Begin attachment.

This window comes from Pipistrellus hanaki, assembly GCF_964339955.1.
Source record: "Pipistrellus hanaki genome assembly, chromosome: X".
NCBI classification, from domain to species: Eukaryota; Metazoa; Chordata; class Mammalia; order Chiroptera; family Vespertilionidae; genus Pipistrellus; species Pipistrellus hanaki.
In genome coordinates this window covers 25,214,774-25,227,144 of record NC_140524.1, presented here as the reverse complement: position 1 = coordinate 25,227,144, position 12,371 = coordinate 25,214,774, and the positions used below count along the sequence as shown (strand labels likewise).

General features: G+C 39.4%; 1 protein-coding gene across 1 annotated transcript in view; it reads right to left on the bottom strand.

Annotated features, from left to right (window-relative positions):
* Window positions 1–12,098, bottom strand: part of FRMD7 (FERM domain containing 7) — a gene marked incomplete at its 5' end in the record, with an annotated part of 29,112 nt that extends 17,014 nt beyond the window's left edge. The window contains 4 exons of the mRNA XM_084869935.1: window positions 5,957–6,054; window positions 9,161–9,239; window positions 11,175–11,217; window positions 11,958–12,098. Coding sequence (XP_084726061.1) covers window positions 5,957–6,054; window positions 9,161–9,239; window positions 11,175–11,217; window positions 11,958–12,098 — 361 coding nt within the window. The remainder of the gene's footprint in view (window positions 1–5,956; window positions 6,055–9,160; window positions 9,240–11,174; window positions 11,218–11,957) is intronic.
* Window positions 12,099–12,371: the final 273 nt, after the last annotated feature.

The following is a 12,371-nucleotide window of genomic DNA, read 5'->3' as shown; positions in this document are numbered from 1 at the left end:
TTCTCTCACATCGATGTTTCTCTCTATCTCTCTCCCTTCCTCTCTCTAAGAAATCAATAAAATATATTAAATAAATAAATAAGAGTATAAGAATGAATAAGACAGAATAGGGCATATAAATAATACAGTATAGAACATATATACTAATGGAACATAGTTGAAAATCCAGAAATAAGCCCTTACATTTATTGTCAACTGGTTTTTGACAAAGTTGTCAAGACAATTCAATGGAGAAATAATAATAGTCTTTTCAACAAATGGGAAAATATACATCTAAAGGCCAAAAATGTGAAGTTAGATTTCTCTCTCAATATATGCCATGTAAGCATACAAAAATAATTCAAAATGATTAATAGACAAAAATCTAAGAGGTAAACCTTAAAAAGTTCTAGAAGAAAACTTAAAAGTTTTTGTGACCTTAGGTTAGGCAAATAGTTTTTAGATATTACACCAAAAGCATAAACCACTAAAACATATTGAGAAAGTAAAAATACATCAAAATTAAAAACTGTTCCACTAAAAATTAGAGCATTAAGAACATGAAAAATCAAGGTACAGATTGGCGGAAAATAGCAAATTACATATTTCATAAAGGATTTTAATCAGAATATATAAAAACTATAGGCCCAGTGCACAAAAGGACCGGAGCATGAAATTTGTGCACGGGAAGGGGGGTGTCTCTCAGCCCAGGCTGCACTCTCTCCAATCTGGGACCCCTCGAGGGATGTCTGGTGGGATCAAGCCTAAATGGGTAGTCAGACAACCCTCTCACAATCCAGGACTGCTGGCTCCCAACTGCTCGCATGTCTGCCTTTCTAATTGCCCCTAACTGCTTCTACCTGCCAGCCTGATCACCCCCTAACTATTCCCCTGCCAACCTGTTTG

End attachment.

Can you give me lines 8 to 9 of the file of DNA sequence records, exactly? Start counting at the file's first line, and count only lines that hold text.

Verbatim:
* Window positions 12,099–12,371: the final 273 nt, after the last annotated feature.

The following is a 12,371-nucleotide window of genomic DNA, read 5'->3' as shown; positions in this document are numbered from 1 at the left end: